Policies and procedures help in compliance, and efficiency within the organizations. In case of compliance, policies and procedures when appropriately designed, act both as a tool to ensure compliance with internal and external requirements and as an instrument to be complied within itself. In case of efficiency, policies and procedures when designed properly act as a tool to ensure that time, resources, and efforts are effectively managed in accomplishing a particular task. Critically, from the above arguments on compliance and efficiency, one can argue that compliance and efficiency have different roots and serve different purposes.

Writing policies and procedures is not normally something which excites or motivates people, but they feel differently if they realize the value policies and procedures bring in to the organization. If management want to increase communication, become more efficient, and gain credibility among external stakeholders, development of the policies and procedures is to be a priority. Everyone in the organization can benefit from clarity and consistency, since policies and procedures can help the organization to accomplish its goals and work together more effectively.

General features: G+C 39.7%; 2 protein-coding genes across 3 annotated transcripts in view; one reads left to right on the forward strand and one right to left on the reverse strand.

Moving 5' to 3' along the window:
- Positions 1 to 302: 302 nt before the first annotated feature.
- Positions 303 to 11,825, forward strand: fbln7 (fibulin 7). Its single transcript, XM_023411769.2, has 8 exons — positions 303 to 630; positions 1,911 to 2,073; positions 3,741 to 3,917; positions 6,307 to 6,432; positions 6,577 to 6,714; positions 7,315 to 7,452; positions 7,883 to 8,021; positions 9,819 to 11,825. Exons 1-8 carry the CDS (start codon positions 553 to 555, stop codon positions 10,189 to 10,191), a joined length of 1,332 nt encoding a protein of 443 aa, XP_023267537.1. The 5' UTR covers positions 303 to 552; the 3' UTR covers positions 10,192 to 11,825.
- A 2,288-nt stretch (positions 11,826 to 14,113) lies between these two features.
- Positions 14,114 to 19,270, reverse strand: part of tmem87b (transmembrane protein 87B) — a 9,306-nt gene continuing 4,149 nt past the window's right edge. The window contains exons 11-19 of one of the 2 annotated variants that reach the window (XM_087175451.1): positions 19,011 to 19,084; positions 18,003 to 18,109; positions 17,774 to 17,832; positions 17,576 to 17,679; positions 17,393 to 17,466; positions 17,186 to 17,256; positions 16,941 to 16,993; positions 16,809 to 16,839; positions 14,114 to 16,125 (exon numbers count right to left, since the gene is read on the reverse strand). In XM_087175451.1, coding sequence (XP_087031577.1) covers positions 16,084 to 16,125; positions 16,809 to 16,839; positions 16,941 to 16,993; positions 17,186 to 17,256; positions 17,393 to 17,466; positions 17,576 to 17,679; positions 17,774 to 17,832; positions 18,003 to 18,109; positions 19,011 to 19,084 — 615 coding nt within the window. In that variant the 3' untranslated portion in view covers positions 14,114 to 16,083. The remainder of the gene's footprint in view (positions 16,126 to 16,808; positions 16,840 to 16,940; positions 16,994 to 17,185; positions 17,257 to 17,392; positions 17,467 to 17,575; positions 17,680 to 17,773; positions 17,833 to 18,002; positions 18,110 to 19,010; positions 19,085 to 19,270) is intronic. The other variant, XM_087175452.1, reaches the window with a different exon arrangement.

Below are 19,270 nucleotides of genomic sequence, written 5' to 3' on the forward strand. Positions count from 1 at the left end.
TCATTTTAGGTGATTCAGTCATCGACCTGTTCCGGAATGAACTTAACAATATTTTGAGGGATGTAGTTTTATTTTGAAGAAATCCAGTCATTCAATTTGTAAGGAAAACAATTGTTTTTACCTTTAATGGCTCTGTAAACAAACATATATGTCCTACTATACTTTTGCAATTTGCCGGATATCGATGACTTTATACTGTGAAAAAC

Ten main reasons for making and implementing policies and procedures in the organization are (i) they establish a standard for how to do things, (ii) they make sure decisions are made and documented by the management, (iii) they communicate the same message to all the employees, (iv) they provide clear expectations to make it more likely that all the employees meet or exceed the expectations, (v) they can attract people seeking jobs to the organization, (vi) they make sure important information on how to do things is not lost when an employee leaves the organization, (vii) they promote fair and equitable treatment of others, (viii) they show everyone in the organization have complied with applicable regulations, (ix) they reduce conflict, and (x) they help the organization to mitigate risks.